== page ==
This is the easiest AND most life changing artisan bread recipe you’ll ever make. It’s a variation of Jim Lahey’s No-Knead Bread recipe that former New York Times food columnist, creative cookbook author, and ardent bread baker Mark Bittman made famous.
You only need four basic ingredients that you already have in your house and it takes just five minutes to throw together.
Yes. Five whole minutes.
“The method is surprisingly simple,” Lahey wrote in an email to Bittman. “I think a 4-year-old could master it — and the results are fantastic.” When it’s fresh out of the oven your bread might “sing” if you listen closely. The crust is gorgeously golden and crisp, while the interior texture (known as the “crumb”) is warm, pillowy, and airy. It’s beckoning a fat slather of butter, don’t deny it.
Any bread that needs a starter (looking at you, sourdough) intimidates me, so I figured this would be my no fail, low maintenance, always reliable go-to. And so it has been, for good reason. Get ready to experience the magic of instant yeast, no mixer and minimal kneading. BUT you need to let it hang out on your counter for about 18 hours. A wet dough and an 18 hour slow fermentation are the keys to this magic. So advance carb-binging plans are needed.
The baking method is pretty cool— you bake the bread in a large, heavy cast iron pot in the oven. I use this beautiful enameled Le Creuset, although you can use something more affordable like the Lodge Cast Iron Dutch Oven. The pot essentially creates an oven-within-an-oven to trap steam as the bread bakes, resulting in that perfect crispy crust, pillowy center, and airy crumb.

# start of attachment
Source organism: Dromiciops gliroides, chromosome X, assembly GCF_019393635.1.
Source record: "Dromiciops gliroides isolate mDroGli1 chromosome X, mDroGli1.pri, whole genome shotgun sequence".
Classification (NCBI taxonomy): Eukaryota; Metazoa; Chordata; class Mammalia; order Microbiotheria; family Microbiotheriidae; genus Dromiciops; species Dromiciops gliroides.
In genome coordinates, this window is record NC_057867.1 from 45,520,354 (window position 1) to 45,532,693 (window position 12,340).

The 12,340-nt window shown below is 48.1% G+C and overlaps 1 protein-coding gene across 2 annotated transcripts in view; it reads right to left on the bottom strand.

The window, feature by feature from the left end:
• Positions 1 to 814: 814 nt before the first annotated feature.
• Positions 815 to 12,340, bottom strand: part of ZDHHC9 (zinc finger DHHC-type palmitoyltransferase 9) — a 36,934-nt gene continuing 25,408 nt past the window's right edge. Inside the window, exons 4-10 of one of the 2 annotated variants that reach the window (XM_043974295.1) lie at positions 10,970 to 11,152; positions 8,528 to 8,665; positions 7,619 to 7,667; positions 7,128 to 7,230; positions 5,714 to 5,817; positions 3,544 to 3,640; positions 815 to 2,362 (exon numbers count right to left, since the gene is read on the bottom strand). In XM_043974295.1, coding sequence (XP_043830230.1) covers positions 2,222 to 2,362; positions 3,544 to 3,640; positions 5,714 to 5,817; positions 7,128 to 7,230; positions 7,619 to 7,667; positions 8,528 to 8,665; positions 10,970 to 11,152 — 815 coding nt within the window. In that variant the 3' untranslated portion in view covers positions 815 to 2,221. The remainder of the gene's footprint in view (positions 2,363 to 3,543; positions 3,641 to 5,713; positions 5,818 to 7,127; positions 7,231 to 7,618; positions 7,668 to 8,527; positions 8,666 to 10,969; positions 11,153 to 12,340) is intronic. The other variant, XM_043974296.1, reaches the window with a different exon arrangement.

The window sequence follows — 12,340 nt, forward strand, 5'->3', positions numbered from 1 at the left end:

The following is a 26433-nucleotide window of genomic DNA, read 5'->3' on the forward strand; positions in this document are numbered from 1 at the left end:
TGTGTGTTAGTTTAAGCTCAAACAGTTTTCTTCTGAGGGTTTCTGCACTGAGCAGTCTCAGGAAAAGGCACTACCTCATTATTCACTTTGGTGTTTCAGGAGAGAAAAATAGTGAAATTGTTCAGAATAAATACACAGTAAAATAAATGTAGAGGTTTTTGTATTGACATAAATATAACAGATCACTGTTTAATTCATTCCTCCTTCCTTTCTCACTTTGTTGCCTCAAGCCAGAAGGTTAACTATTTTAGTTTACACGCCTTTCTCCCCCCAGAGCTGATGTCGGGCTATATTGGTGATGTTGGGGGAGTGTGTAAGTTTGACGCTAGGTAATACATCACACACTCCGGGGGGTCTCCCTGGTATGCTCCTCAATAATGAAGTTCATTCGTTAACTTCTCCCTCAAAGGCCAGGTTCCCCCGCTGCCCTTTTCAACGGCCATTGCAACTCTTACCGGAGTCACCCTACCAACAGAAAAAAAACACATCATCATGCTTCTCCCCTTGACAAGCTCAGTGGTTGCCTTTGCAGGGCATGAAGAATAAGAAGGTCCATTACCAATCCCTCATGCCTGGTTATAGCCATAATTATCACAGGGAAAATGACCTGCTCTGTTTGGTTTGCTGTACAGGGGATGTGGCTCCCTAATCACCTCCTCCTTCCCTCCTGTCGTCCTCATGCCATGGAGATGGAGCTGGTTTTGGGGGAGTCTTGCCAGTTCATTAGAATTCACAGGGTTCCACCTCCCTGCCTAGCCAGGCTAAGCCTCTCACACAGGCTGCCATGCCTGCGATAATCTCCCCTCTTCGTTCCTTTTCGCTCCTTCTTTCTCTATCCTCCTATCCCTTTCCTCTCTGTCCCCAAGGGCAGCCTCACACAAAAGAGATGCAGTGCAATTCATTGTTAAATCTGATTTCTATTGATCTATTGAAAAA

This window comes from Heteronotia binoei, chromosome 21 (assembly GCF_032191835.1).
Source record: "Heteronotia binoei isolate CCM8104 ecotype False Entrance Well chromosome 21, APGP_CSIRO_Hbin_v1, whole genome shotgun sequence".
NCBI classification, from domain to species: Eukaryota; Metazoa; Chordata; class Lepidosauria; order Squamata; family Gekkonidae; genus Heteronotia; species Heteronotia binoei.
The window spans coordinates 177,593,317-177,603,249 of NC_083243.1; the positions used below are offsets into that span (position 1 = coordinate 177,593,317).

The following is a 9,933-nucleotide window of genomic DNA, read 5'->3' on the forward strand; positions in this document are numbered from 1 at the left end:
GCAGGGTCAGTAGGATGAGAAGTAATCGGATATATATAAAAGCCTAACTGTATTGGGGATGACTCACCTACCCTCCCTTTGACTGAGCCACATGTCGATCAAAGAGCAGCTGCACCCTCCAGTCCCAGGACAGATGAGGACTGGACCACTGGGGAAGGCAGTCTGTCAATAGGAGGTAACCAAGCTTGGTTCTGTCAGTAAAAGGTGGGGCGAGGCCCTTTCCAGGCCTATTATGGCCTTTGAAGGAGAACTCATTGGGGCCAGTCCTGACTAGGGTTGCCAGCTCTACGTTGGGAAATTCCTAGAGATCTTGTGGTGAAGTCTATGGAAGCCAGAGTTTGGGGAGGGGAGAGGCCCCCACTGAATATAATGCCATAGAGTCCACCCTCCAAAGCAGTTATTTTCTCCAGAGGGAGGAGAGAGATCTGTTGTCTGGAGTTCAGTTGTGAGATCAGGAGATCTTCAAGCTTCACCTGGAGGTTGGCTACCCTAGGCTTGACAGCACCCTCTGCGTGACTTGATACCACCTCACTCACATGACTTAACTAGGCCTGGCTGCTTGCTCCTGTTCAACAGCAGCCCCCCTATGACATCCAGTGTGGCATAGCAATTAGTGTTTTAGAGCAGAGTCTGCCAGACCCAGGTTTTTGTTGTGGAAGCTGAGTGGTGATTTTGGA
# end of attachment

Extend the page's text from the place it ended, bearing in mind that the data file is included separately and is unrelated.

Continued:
No Knead Artisan Bread
4 cups all-purpose or bread flour
¾ teaspoon instant yeast
2 teaspoons non-iodized sea salt
2 cups lukewarm water
Cornmeal, semolina, wheat bran, or flour for dusting
- In a large mixing bowl combine the flour, yeast, and salt. Add 2 cups lukewarm water (it should be about 70°F) and mix until combined. You’ll have a shaggy, sticky dough; add a little more water if it seems dry. Cover the bowl with plastic wrap, then drape a kitchen towel over the plastic and let the dough rest at room temperature for about 18 hours. If your kitchen is cold, you may need up to 24 hours.
- Transfer the dough onto a lightly floured work surface and fold the corners of the dough into the center once or twice; it will be soft but not terribly sticky once dusted with flour. Gently shape it into a ball. Whatever you do, do not over-handle the dough!
- Generously coat a piece of parchment paper with cornmeal, semolina, wheat bran or flour. Place the dough seam side down on the parchment and dust with more flour or cornmeal. Cover with a clean cotton towel or plastic wrap and let rise for about 2 hours.
- Half an hour before the dough is ready, place a 5 1/2- to 6-quart cast iron, enamel, Pyrex, or heavy ceramic pot with the lid into a cold oven. Preheat the oven to 450°F.
- When the dough is ready, use a sharp knife or a lame to quickly score the top. Carefully remove the pot from the oven and place the dough with the parchment into the pot. It is VERY hot, so be careful!
- Put the lid back on, and bake for 25 minutes. Remove the lid, and bake for another 20-25 minutes uncovered until the crust is a rich golden brown.
- Remove the bread and let it cool completely on a wire rack for at least 30 minutes before slicing.
- If you only have fresh yeast, then follow this rule of thumb: dry yeast is 4 times stronger than fresh yeast, by weight. So if you are using fresh yeast then you will need to weigh out 4 times the weight of dry yeast. Remember, this only works by WEIGHT not by volume.
- You can swap in up to 1 cup whole wheat flour or up to ½ cup rye flour. The crumb will be tighter and you will probably need to add a little more water to get the correct consistency of your dough.
- Salt is a critical ingredient in this bread. Not all salts are created equal. Non-iodized sea salt provides much better flavor than table salt.